The first morning brought a balmy -2 degrees and good activity all day. I was sitting in a ground blind near just off center of a hardwood stand, nestled between a hemlock stand and an open marsh with a few large hills rising up to break the view. It was a spot both my brother Darin and I had strategized just a two weeks prior. We felt confident in the decision, in that we had come to it independently from one another. I could see 150 yards in any direction and the thin snow coat that lay on the ground made the deer movement easy to spot. With each deer, I brought up the binoculars to confirm sex and age. The deer roamed in all directions all day, but only brought two bucks, a fork and spike, whose movement clung to the bases of the ridges 125 yards out.
Day Two was warmer but snow threatened. Temperatures hovered at 32 degrees. The sky darkened progressively throughout the morning. By late morning, I had seen a couple does and a spike run through. I was growing restless, knowing my season was closing on me. Around noon, a lone fawn wandered in and found a patch of ferns 10 yards outside my blind. With the slow morning activity, I had been considering a mid-day scouting trip to the ridges. I was just waiting for the fawn to leave.
Then the doe fawn looked off in the distance behind me. I watched her, waiting for her to make that tell tale head shift to tell me that she saw something legitimate. She obliged. I took a look out the rear of the blind and saw a deer behind the old hemlocks. I could just make out the rump. I looked back at the fawn, grinding up her fern lunch as she watched the deer behind me. I looked back again to check the status of the new arrival.
I wish I had a camera on my face when I saw what the deer turned out to be. The majestic crown of this buck flashed between the trees as he fully presented himself into the open hardwoods. He was on a track as all the other bucks had been…along the base of the ridges. I had no need for my binoculars to decide what I was going to do next. I grabbed the break action smoke pole and turned around in the blind. The buck continued his emergence, checking the ground for scent as he strolled in confidence. Unfortunately, the fawn, still within a snowballs throw, saw my movement and was locked on me. I knew I had to make quick work of this before she blew the whole operation. I made the turn and found the 10 point buck in the crosshairs. I steadied my aim with my monopod. By this time, he had moved inside of my 100 yard visual markers, a fallen log in this case. I knew then he was in range. He was slightly quartered to at 80 yards when I dropped the hammer.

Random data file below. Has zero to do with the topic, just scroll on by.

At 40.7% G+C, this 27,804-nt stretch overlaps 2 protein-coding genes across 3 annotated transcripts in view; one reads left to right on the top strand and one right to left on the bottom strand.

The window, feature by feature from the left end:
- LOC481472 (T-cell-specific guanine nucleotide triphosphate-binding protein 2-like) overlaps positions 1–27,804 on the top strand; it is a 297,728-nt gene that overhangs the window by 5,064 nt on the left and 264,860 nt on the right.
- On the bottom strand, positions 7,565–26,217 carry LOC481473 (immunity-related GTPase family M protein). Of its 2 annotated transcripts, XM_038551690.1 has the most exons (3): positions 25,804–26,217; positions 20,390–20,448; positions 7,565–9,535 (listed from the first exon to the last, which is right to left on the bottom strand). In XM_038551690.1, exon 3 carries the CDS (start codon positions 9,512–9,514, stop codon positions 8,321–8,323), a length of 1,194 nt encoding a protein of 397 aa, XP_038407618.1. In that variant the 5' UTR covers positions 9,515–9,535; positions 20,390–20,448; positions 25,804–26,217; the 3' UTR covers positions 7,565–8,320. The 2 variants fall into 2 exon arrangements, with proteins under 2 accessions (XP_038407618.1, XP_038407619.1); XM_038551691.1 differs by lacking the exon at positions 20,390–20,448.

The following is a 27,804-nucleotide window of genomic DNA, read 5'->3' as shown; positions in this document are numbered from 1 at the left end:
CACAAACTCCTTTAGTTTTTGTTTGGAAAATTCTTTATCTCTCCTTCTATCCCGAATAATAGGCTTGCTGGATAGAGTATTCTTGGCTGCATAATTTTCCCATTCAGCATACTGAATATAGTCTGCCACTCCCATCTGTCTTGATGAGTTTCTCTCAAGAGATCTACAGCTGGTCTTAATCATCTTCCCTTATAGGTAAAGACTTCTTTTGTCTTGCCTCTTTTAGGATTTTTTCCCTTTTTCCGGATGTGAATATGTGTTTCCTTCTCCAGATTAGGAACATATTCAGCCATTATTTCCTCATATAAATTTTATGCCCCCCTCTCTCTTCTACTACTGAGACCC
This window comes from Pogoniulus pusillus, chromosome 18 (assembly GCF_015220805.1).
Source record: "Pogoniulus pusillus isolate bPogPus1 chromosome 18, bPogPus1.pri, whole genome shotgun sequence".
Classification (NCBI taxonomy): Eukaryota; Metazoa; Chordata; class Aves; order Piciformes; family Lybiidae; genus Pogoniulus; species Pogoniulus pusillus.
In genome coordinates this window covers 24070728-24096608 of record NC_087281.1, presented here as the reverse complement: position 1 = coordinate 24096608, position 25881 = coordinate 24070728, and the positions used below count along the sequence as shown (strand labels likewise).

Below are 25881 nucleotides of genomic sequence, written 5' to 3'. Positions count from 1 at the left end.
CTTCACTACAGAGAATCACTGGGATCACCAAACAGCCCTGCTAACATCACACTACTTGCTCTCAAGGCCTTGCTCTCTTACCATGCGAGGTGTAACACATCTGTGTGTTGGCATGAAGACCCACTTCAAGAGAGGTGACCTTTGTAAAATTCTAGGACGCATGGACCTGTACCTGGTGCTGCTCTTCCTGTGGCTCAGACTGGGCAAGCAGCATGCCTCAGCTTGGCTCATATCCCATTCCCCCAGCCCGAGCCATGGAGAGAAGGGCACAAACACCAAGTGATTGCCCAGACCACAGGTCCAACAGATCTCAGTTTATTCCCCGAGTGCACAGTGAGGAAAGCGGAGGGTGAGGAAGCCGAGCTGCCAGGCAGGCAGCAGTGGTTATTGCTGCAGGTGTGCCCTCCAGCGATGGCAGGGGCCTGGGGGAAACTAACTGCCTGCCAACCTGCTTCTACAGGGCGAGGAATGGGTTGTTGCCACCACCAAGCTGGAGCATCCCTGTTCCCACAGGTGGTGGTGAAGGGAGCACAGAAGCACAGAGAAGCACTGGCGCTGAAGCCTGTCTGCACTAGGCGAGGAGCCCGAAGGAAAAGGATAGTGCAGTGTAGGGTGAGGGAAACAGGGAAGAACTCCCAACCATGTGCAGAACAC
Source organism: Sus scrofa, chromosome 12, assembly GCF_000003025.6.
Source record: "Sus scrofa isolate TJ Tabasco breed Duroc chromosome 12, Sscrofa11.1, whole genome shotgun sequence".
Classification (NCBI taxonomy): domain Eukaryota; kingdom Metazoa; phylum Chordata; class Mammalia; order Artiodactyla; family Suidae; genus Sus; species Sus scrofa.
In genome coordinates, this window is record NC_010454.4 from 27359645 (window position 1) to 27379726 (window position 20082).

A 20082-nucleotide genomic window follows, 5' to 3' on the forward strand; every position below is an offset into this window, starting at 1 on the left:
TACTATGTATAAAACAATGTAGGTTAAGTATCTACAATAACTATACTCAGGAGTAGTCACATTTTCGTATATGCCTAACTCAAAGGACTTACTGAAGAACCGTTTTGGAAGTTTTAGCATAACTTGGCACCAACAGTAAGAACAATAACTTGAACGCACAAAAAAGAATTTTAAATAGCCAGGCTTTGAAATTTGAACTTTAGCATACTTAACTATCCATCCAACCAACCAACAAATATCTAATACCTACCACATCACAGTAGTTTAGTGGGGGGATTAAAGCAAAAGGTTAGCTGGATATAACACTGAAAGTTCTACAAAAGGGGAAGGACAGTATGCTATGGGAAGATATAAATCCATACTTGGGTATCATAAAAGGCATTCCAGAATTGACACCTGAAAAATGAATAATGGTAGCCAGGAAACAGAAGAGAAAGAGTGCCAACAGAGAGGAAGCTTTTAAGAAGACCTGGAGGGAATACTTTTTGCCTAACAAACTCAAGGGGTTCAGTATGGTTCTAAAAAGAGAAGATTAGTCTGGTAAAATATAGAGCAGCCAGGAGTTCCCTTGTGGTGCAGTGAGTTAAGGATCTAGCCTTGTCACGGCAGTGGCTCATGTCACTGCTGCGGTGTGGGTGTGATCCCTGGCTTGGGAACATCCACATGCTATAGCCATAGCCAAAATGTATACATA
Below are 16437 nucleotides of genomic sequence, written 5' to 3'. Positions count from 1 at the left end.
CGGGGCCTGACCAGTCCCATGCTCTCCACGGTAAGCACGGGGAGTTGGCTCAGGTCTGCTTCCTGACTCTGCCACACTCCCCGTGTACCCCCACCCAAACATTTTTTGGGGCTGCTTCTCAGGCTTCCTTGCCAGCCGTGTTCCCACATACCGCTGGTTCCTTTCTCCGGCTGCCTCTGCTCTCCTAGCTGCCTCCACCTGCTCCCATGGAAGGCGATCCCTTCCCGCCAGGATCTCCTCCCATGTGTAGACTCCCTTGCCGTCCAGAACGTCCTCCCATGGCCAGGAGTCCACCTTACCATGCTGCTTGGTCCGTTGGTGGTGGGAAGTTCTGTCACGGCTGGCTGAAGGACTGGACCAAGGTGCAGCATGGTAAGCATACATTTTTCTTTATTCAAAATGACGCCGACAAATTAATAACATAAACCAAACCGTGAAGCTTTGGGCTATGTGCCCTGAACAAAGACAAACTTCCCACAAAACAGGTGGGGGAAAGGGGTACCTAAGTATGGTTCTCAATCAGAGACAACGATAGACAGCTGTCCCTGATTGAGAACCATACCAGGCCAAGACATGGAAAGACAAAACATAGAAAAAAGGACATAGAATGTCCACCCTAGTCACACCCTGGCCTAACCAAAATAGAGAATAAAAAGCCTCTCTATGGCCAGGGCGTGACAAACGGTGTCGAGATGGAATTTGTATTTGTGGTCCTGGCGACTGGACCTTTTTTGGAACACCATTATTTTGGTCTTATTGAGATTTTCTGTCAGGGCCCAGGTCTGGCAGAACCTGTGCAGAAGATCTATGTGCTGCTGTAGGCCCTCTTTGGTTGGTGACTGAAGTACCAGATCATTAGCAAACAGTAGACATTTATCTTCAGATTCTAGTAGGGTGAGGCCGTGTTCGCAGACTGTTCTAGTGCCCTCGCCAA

He went down immediately on his rump and then out of sight behind a tree. He began to sound out in such a manner that I have only heard when I spine shot a buck in 2007. I assumed the worst and quickly began the process of reloading. He then proceeded to try to run, but snow plowed on his front quarters a ways. I then know I had taken him in the shoulders and my triumph was moments away. As he took his final breathes, I tried to take in what had happened.
Like always, it happens so fast. On what was likely to be my last day afield for 2011, I had taken the biggest buck of my life. A 145", 10 point, Northwoods "screamer" (as Darin calls them.) The body was the biggest I have ever personally seen, likely eclipsing 200 lbs. Adding to the moment, it was my first buck with a firearm since 2004 and first with a muzzleloader since 2003. I had come so close to leaving the blind that day and was reminded of the value of patience and trust in the location when it all came together in the end. But, most special of all, I was rewarded by the pursuit in God’s great land and with some fortunate timing was able to share it with my brother Darin and cousin Tim.
The p.s. to this story comes courtesy of my brother-in-law Tim who reminded me of a buck of 2009 that I had encountered during the infamous October lull. After careful comparisons to a lone trail camera picture and some albeit amateur footage I had of the encounter, I am fairly certain the buck I killed was the buck that eluded me two years ago and 200 yards from the spot that he took his final breath. I had named him Buster Brown because of his brown antlers and the fact that he picked me out of the tree moments before his escape.
Thanks to my wife for supporting me in this pursuit, and my brother Darin for being largely responsible for lighting my passion in the pursuit and providing the opportunities to keep it burning.
God bless and may you be rewarded by the pursuit.